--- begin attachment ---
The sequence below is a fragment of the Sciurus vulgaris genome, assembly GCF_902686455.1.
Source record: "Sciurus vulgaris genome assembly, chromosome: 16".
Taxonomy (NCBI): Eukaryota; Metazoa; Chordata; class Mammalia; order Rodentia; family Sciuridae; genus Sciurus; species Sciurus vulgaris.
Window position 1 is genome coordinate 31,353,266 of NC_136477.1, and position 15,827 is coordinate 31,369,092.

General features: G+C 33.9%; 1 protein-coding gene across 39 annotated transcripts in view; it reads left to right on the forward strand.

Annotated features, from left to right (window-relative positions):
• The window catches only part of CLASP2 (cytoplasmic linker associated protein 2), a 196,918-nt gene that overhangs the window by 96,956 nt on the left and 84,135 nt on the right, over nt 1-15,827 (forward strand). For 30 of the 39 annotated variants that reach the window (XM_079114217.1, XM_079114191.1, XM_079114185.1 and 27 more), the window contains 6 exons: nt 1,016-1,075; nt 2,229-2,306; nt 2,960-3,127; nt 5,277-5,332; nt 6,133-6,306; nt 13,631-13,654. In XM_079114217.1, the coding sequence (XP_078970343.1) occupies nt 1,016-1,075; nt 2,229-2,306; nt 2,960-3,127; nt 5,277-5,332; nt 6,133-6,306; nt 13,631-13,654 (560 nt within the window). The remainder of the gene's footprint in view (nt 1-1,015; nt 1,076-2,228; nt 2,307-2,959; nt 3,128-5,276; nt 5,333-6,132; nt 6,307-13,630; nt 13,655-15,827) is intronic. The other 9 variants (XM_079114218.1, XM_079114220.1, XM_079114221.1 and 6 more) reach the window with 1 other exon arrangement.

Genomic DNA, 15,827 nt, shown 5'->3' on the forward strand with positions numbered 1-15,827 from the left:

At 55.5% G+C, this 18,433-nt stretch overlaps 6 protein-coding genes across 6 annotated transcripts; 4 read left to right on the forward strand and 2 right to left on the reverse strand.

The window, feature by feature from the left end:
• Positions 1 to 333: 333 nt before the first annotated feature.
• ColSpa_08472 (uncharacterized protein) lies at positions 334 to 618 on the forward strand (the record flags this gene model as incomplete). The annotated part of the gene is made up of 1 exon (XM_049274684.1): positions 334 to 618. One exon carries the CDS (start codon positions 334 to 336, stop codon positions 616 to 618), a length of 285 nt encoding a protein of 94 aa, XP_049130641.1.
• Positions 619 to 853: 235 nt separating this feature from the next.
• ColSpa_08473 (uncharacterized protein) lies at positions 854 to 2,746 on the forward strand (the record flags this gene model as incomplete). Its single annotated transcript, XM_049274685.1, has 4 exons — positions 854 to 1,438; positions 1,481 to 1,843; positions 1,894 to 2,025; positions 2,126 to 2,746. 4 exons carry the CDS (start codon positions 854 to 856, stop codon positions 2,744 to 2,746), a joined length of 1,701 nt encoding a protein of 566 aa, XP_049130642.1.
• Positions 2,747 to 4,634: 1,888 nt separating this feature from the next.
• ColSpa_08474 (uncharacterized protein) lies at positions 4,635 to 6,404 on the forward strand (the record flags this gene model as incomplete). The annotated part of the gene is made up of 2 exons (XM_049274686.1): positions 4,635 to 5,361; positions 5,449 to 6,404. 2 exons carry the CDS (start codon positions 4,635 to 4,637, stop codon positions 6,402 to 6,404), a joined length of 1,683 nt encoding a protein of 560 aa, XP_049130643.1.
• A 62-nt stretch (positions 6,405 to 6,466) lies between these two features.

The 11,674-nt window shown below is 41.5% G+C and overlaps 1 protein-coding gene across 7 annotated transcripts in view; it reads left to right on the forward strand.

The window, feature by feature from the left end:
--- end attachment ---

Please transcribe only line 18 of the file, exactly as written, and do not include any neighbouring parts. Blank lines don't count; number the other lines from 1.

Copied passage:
The 11,674-nt window shown below is 41.5% G+C and overlaps 1 protein-coding gene across 7 annotated transcripts in view; it reads left to right on the forward strand.